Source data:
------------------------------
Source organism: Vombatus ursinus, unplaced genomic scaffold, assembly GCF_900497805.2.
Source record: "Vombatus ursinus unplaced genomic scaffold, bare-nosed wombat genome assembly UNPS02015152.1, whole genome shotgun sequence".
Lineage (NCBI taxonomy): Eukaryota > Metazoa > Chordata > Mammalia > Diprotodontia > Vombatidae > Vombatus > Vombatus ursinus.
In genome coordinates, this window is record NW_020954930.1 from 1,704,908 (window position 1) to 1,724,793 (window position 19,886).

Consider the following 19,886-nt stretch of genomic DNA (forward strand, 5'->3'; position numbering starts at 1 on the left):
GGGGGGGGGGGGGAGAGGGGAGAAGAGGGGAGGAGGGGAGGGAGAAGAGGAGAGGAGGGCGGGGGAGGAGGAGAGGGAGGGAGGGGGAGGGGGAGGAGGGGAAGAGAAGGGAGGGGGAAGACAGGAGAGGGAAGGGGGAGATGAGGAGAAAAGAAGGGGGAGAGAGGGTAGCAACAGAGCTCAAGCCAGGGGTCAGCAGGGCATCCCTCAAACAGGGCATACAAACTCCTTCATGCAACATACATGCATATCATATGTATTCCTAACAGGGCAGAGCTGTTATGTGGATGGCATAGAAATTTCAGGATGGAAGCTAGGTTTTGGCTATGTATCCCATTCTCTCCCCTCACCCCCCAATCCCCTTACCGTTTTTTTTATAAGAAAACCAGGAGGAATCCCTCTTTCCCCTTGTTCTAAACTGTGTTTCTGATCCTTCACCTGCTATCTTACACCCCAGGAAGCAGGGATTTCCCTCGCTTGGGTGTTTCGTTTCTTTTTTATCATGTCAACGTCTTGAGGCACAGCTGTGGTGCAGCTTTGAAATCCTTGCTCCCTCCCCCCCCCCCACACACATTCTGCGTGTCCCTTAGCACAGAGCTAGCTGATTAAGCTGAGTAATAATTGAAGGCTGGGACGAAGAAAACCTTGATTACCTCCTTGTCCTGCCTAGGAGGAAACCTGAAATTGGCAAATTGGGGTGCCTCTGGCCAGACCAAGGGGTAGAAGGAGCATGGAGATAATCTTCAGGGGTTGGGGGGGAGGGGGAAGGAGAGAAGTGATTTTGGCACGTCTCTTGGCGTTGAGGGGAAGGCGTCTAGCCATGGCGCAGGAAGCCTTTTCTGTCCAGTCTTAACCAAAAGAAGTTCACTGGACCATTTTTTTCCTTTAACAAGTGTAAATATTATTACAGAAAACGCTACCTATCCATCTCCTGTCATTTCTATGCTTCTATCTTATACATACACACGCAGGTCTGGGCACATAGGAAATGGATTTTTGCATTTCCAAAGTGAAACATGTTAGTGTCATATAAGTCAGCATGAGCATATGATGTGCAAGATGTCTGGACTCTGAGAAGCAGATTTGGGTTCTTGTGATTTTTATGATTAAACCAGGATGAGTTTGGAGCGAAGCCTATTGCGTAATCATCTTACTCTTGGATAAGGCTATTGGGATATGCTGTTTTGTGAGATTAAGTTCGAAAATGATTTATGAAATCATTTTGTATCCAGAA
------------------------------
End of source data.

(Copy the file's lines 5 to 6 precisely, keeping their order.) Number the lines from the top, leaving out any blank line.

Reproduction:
Consider the following 19,886-nt stretch of genomic DNA (forward strand, 5'->3'; position numbering starts at 1 on the left):
GGGGGGGGGGGGGAGAGGGGAGAAGAGGGGAGGAGGGGAGGGAGAAGAGGAGAGGAGGGCGGGGGAGGAGGAGAGGGAGGGAGGGGGAGGGGGAGGAGGGGAAGAGAAGGGAGGGGGAAGACAGGAGAGGGAAGGGGGAGATGAGGAGAAAAGAAGGGGGAGAGAGGGTAGCAACAGAGCTCAAGCCAGGGGTCAGCAGGGCATCCCTCAAACAGGGCATACAAACTCCTTCATGCAACATACATGCATATCATATGTATTCCTAACAGGGCAGAGCTGTTATGTGGATGGCATAGAAATTTCAGGATGGAAGCTAGGTTTTGGCTATGTATCCCATTCTCTCCCCTCACCCCCCAATCCCCTTACCGTTTTTTTTATAAGAAAACCAGGAGGAATCCCTCTTTCCCCTTGTTCTAAACTGTGTTTCTGATCCTTCACCTGCTATCTTACACCCCAGGAAGCAGGGATTTCCCTCGCTTGGGTGTTTCGTTTCTTTTTTATCATGTCAACGTCTTGAGGCACAGCTGTGGTGCAGCTTTGAAATCCTTGCTCCCTCCCCCCCCCCCACACACATTCTGCGTGTCCCTTAGCACAGAGCTAGCTGATTAAGCTGAGTAATAATTGAAGGCTGGGACGAAGAAAACCTTGATTACCTCCTTGTCCTGCCTAGGAGGAAACCTGAAATTGGCAAATTGGGGTGCCTCTGGCCAGACCAAGGGGTAGAAGGAGCATGGAGATAATCTTCAGGGGTTGGGGGGGAGGGGGAAGGAGAGAAGTGATTTTGGCACGTCTCTTGGCGTTGAGGGGAAGGCGTCTAGCCATGGCGCAGGAAGCCTTTTCTGTCCAGTCTTAACCAAAAGAAGTTCACTGGACCATTTTTTTCCTTTAACAAGTGTAAATATTATTACAGAAAACGCTACCTATCCATCTCCTGTCATTTCTATGCTTCTATCTTATACATACACACGCAGGTCTGGGCACATAGGAAATGGATTTTTGCATTTCCAAAGTGAAACATGTTAGTGTCATATAAGTCAGCATGAGCATATGATGTGCAAGATGTCTGGACTCTGAGAAGCAGATTTGGGTTCTTGTGATTTTTATGATTAAACCAGGATGAGTTTGGAGCGAAGCCTATTGCGTAATCATCTTACTCTTGGATAAGGCTATTGGGATATGCTGTTTTGTGAGATTAAGTTCGAAAATGATTTATGAAATCATTTTGTATCCAGAA